POCs: â€˜You didn’t have to worry as much,’ cruiser says
Len Jozwiak, a 64-year-old from Reading, Pa., with pulmonary hypertension and COPD, is an experienced cruiser. He’s been on three of the last four cruises organized by the American Respiratory Alliance of Western Pennsylvania, including this year’s cruise to Alaska (See Story page 1), and he plans to go on many more. But he wasn’t always so adventurous. Jozwiak was devastated when he learned, six years ago, that he would have to be on oxygen 24-7. He spoke with HME News about how he hasn’t let his condition hold him back.
HME News: How’d you get over the shock of being told by your doctor that you needed to be on oxygen?
Len Jozwiak: Initially, it scared the hell out of me. I was only in my late 50s at the time. I thought, “Oh man, I’m on oxygen; I have one year to go and I’m done.” I stayed home from work for three weeks. But I got over it. My doctor couldn’t give me any guarantees, but he said, “There’s a very good chance you won’t have any problems.” I went back to work for almost a year. Then it became too much-my job was a little stressful-and I went on disability.
hme: You’ve seen some pretty big changes in oxygen technology over the past six years.
Jozwiak: Oh my goodness, yes. This past year, I’ve seen the biggest changes, with all the portable oxygen concentrators.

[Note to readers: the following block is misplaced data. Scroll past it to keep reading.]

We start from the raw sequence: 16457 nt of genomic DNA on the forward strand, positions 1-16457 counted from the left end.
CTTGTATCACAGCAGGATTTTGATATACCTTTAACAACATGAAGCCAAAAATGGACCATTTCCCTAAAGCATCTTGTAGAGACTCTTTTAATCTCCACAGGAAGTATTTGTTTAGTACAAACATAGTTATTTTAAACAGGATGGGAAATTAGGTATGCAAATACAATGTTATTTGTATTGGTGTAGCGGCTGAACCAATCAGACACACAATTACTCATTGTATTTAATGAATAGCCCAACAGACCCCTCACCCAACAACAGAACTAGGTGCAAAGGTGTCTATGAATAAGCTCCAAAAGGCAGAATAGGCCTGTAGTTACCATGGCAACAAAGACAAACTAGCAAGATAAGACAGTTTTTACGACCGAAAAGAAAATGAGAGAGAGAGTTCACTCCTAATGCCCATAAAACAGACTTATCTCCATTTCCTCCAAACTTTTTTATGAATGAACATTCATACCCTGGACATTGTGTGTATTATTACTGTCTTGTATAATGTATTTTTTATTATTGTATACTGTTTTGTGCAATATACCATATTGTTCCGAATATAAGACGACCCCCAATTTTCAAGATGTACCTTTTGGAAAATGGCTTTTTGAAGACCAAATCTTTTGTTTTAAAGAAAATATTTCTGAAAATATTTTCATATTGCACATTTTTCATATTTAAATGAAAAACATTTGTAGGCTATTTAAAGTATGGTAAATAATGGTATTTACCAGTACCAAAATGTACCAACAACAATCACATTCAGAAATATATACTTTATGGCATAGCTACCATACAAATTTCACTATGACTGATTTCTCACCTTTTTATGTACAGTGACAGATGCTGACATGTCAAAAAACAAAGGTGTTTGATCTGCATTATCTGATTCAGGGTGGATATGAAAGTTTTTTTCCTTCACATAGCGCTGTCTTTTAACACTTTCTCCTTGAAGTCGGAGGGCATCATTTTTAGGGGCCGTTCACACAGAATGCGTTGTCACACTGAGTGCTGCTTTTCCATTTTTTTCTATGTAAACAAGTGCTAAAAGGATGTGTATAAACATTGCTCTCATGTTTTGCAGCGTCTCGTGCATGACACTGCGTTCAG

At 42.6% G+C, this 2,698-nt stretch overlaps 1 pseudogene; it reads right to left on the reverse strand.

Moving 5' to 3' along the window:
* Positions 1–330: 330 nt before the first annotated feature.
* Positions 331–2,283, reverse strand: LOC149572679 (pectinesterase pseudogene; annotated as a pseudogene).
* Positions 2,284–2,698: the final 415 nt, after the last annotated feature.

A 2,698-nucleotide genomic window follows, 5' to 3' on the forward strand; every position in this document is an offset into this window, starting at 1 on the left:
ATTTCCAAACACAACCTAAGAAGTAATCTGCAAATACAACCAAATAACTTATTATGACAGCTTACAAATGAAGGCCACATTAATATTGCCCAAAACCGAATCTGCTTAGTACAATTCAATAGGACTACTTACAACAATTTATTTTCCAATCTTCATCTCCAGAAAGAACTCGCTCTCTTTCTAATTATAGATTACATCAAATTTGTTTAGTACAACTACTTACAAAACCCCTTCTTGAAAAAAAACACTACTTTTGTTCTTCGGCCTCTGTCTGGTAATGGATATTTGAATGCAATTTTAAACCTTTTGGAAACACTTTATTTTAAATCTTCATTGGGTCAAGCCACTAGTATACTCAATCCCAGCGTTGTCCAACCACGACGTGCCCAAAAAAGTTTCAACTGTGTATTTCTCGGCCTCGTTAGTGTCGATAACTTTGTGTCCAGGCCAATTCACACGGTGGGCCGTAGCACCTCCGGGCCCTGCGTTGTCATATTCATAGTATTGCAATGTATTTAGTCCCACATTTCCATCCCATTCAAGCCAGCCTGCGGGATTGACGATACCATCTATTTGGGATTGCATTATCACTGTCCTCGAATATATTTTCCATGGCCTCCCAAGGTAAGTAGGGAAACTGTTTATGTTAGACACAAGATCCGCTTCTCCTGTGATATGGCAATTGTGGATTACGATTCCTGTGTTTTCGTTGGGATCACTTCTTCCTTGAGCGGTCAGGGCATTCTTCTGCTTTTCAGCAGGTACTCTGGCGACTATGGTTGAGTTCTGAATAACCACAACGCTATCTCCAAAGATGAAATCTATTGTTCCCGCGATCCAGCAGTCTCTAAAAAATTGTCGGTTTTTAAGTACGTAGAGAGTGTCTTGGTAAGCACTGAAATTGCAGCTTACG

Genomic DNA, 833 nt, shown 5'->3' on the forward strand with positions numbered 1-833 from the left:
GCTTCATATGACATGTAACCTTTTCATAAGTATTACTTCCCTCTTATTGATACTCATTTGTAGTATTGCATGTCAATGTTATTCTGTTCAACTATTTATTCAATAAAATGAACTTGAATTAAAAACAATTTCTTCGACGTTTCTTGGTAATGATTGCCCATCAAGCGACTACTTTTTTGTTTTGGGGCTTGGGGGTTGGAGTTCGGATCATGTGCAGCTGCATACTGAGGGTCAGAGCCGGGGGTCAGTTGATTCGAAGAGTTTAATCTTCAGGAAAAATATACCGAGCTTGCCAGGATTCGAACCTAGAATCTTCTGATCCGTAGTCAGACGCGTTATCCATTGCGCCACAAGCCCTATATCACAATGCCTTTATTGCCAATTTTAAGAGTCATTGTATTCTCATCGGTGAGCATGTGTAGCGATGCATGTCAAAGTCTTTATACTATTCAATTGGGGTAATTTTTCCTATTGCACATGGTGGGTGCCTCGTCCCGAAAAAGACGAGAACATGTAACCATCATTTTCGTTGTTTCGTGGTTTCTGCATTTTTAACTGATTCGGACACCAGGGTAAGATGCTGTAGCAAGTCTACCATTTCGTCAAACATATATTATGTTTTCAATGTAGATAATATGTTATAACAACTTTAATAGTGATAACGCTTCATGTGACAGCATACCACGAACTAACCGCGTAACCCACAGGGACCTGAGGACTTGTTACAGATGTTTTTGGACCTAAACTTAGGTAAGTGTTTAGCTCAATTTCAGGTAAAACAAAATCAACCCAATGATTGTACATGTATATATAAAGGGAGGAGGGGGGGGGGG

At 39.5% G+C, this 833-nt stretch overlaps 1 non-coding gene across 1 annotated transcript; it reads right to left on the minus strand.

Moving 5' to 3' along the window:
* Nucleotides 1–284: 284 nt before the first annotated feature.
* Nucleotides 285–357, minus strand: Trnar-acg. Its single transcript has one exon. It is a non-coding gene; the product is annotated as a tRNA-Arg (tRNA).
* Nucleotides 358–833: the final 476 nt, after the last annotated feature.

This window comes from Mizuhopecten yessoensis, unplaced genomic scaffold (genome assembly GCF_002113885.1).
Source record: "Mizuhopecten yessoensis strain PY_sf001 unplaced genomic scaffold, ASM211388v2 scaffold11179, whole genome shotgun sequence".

hme: Speaking of POCs-did using Respironics’ EverGo give you more independence for the cruise and for day trips?
Jozwiak: Absolutely. The medical staff on the boat would say, “Where are you going; how long are you going to be out; why don’t you take this extra battery, just in case?” With the extra battery, instead of eight hours of oxygen, we had 14 hours, and we even had enough to switch to a higher liter flow if we needed to. You didn’t have to worry as much.
hme: What advice would you give manufacturers as they look to improve POCs?
Jozwiak: It would be great if they would just keep trying to get these things down to a more manageable size. That way you can carry it over your shoulder instead of wheeling it behind you. So something smaller and more lightweight. Also, the ability to flip back and forth between constant and pulse dose would be a nicety.